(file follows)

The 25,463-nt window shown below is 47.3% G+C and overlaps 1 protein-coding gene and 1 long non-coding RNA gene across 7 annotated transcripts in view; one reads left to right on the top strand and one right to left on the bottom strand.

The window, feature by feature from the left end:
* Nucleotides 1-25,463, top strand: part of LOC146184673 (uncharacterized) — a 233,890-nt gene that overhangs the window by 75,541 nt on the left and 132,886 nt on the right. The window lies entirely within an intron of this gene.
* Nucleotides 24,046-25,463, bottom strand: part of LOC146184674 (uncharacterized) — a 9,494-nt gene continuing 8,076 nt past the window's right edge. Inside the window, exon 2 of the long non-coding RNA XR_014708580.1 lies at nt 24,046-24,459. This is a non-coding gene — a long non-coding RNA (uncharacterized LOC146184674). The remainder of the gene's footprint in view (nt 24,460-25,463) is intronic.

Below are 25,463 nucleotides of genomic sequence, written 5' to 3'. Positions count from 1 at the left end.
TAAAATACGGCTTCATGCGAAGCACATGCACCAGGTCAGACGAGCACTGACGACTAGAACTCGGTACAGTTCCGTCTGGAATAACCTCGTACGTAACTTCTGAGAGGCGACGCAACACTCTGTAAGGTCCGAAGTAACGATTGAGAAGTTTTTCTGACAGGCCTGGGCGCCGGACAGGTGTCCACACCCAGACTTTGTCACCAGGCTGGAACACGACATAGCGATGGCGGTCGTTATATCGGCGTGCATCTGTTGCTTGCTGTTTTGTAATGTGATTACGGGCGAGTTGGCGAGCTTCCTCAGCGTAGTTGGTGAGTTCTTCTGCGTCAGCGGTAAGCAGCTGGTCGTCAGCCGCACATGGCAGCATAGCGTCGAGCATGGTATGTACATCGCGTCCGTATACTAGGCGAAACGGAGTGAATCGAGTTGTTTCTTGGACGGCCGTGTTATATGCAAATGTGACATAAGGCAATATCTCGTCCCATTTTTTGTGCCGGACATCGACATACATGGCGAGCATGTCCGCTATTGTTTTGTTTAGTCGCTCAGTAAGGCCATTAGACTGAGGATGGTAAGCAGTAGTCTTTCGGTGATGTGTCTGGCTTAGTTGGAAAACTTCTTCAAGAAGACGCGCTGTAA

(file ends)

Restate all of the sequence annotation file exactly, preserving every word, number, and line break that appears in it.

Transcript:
The 25,463-nt window shown below is 47.3% G+C and overlaps 1 protein-coding gene and 1 long non-coding RNA gene across 7 annotated transcripts in view; one reads left to right on the top strand and one right to left on the bottom strand.

The window, feature by feature from the left end:
* Nucleotides 1-25,463, top strand: part of LOC146184673 (uncharacterized) — a 233,890-nt gene that overhangs the window by 75,541 nt on the left and 132,886 nt on the right. The window lies entirely within an intron of this gene.
* Nucleotides 24,046-25,463, bottom strand: part of LOC146184674 (uncharacterized) — a 9,494-nt gene continuing 8,076 nt past the window's right edge. Inside the window, exon 2 of the long non-coding RNA XR_014708580.1 lies at nt 24,046-24,459. This is a non-coding gene — a long non-coding RNA (uncharacterized LOC146184674). The remainder of the gene's footprint in view (nt 24,460-25,463) is intronic.

Below are 25,463 nucleotides of genomic sequence, written 5' to 3'. Positions count from 1 at the left end.
TAAAATACGGCTTCATGCGAAGCACATGCACCAGGTCAGACGAGCACTGACGACTAGAACTCGGTACAGTTCCGTCTGGAATAACCTCGTACGTAACTTCTGAGAGGCGACGCAACACTCTGTAAGGTCCGAAGTAACGATTGAGAAGTTTTTCTGACAGGCCTGGGCGCCGGACAGGTGTCCACACCCAGACTTTGTCACCAGGCTGGAACACGACATAGCGATGGCGGTCGTTATATCGGCGTGCATCTGTTGCTTGCTGTTTTGTAATGTGATTACGGGCGAGTTGGCGAGCTTCCTCAGCGTAGTTGGTGAGTTCTTCTGCGTCAGCGGTAAGCAGCTGGTCGTCAGCCGCACATGGCAGCATAGCGTCGAGCATGGTATGTACATCGCGTCCGTATACTAGGCGAAACGGAGTGAATCGAGTTGTTTCTTGGACGGCCGTGTTATATGCAAATGTGACATAAGGCAATATCTCGTCCCATTTTTTGTGCCGGACATCGACATACATGGCGAGCATGTCCGCTATTGTTTTGTTTAGTCGCTCAGTAAGGCCATTAGACTGAGGATGGTAAGCAGTAGTCTTTCGGTGATGTGTCTGGCTTAGTTGGAAAACTTCTTCAAGAAGACGCGCTGTAA